Poland, 1956 (MIFF 1958, Programme 3)

Director: Andrzej Wajda

On the first of August 1944 the city of Warsaw rose against the Nazi occupiers. Through long incredible weeks the) continued the struggle until they were defeated and the city was destroyed by the Nazis in a fanatical and hideous reprisal.

Uncompromisingly realistic in its presentation, Kanal is a film of despair and of unrewarded heroism. Grim and powerful, stark and, at times, frighteningly convincing, it builds with swift. harsh strokes an atmosphere of almost unbearable tension. In the first part the scattered remnants of a resistance group are being harried from corner to corner of tire crumbling ruins of the city. In the longer last part they are driven like rats into the sewers of Warsaw to their death at the hands of the invading Germans -: their fate none the less terrible for being inevitable. The detachment perishes in twos and threes. lost in the echoing steamy catacomb of tunnels. Among the group thus driven to a slow death in this world of rotting squalor, two couples share a love which is all the more passionate because it is doomed. Those who find a way out crawl into daylight only to find the Nazi firing squads waiting.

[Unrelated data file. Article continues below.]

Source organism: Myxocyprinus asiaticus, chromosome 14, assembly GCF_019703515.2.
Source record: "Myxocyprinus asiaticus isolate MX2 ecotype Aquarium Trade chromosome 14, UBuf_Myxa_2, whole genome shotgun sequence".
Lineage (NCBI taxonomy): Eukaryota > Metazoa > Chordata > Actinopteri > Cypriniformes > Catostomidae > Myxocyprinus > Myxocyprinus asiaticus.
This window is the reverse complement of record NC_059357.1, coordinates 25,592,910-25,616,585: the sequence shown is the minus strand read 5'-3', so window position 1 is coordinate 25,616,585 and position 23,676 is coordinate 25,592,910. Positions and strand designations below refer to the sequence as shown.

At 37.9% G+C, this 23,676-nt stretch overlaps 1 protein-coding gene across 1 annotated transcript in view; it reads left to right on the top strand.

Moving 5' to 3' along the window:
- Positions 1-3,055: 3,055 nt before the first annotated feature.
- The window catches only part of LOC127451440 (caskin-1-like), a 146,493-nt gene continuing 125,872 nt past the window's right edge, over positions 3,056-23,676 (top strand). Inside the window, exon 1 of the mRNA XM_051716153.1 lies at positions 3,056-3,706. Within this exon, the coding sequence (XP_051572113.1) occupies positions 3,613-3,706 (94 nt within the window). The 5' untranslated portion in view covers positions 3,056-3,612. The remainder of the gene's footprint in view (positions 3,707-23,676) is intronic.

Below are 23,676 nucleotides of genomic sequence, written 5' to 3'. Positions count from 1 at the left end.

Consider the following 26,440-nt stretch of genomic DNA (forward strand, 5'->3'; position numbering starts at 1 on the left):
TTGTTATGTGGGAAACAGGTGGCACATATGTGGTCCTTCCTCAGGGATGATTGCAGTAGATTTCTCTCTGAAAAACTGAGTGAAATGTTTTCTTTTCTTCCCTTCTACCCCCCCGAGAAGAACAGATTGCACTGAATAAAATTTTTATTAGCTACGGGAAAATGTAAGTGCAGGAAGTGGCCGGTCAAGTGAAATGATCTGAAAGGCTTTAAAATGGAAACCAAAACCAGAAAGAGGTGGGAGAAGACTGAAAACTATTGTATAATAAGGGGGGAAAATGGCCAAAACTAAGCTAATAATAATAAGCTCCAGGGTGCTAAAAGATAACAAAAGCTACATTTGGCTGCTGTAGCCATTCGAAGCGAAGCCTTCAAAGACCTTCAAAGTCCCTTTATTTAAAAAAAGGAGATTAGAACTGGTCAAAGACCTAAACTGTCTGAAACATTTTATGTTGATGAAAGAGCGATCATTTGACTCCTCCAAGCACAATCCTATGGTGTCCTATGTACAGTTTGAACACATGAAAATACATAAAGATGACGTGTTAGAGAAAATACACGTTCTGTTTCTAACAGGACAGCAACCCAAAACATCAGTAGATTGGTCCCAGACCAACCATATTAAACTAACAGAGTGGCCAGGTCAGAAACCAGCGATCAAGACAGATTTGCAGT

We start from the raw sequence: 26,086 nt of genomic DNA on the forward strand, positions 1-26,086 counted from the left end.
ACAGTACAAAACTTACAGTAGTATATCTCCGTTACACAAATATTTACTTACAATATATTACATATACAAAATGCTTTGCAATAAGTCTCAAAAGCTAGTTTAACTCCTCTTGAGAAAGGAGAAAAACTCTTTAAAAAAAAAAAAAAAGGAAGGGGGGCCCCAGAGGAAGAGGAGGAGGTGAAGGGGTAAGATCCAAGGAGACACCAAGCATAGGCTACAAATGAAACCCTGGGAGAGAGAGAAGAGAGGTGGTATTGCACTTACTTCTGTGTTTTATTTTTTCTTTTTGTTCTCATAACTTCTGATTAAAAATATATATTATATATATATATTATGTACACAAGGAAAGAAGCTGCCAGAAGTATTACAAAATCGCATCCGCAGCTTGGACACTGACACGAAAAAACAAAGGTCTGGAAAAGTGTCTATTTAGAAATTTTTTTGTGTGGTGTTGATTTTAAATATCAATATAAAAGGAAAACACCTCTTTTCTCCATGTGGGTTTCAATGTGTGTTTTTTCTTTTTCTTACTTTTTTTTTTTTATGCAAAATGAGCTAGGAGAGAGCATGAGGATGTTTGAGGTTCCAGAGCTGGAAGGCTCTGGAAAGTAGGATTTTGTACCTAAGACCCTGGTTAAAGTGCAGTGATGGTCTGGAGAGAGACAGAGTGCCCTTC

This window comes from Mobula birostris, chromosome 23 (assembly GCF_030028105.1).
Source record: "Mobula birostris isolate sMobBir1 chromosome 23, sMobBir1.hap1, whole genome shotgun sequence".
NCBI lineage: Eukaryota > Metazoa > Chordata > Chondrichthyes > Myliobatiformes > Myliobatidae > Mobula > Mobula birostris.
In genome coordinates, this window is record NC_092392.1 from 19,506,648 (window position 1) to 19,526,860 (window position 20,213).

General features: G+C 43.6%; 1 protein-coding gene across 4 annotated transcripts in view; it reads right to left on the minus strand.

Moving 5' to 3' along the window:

This second film of a newcomer to international fame, the 31-year-old director Wajda, received a special prize Cannes Festival.

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